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I had been into 1886 for no more than an hour, and lo!
"I've just found the first time the hidden-ball trick was played! In history!" I cried.
Mac Mac Farlane's eyes—as they were not reluctant to do, for all their venerability—twinkled. "Good going, Kid," he said.
Here it was on page 1 of the Sept. 13 issue of The Sporting News :
FOUTZ'S SHARP TRICK.
"It happened in a game between St. Louis and Louisville," I went on. "On September 8, 1886. 'In the presence of 6,000 persons, Foutz played the sharpest trick ever seen on the ball field.' Pete Browning was on first for Louisville, and took a big lead because Charley Comiskey was playing way off the' base in rightfield. 'Pete had his back turned toward second base, and was keeping an eye on the movements of Comiskey, while he eagerly pranced back and forth to show the crowd that he was not afraid to steal off a bag. Foutz pretended not to watch Browning, but suddenly....'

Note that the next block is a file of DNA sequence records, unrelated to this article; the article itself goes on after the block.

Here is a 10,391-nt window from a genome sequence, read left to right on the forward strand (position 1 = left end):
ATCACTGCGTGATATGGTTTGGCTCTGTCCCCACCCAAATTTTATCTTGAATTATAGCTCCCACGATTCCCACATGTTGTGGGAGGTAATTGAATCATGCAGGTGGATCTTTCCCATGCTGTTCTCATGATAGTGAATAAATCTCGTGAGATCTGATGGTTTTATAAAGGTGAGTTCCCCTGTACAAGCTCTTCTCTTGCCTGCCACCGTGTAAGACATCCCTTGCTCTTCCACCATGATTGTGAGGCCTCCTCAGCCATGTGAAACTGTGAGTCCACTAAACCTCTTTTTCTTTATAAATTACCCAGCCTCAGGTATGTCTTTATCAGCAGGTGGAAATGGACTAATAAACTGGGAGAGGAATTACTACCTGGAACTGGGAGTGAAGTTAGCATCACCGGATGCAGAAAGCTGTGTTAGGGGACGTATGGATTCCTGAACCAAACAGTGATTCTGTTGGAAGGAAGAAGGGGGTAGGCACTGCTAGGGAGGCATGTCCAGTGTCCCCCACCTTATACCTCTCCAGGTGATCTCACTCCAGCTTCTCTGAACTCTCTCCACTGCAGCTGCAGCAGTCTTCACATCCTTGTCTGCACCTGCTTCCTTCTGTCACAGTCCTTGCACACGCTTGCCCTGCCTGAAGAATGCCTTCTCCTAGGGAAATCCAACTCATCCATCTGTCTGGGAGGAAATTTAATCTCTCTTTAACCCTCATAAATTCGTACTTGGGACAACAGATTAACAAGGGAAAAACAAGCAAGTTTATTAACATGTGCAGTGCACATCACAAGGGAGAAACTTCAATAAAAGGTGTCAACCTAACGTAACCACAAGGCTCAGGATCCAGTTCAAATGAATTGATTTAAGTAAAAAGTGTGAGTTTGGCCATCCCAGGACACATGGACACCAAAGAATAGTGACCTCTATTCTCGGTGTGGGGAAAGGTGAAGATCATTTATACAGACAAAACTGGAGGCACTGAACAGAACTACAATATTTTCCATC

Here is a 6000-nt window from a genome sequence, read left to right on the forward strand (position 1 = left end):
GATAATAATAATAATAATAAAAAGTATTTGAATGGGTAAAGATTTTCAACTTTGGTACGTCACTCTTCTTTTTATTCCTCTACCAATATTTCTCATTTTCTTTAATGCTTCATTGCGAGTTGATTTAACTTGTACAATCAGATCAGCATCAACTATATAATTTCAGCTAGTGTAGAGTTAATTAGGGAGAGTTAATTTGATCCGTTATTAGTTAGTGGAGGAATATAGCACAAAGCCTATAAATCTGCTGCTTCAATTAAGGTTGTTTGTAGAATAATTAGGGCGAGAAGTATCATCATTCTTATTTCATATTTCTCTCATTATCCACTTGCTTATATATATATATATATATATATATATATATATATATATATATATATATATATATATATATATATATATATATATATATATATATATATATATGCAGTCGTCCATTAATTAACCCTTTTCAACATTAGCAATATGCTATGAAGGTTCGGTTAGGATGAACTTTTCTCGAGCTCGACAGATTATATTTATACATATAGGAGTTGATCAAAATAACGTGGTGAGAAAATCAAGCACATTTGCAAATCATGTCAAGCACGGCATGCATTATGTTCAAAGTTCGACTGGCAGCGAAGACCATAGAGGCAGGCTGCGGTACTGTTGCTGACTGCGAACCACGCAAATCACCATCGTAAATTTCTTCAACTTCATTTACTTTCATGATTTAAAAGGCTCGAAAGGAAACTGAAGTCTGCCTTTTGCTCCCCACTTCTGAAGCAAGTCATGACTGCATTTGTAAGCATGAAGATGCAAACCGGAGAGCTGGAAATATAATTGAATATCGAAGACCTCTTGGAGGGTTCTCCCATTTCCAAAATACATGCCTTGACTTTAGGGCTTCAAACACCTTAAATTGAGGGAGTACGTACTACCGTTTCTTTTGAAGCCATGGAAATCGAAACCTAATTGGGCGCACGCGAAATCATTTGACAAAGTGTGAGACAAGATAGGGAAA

"Wait a minute," I said, my heart sinking. "What position did this guy Foutz play?"
Mac Farlane did not know, but moved to look it up in one of many volumes. This time, I was quicker. I advanced the microfilm to the box scores. They were old. They were faint. But there was the game in question, and there was Foutz.
"His name was Dave," said Mac Farlane. "He was..."
"He was pitching," I said. I had not found the first hidden-ball trick after all.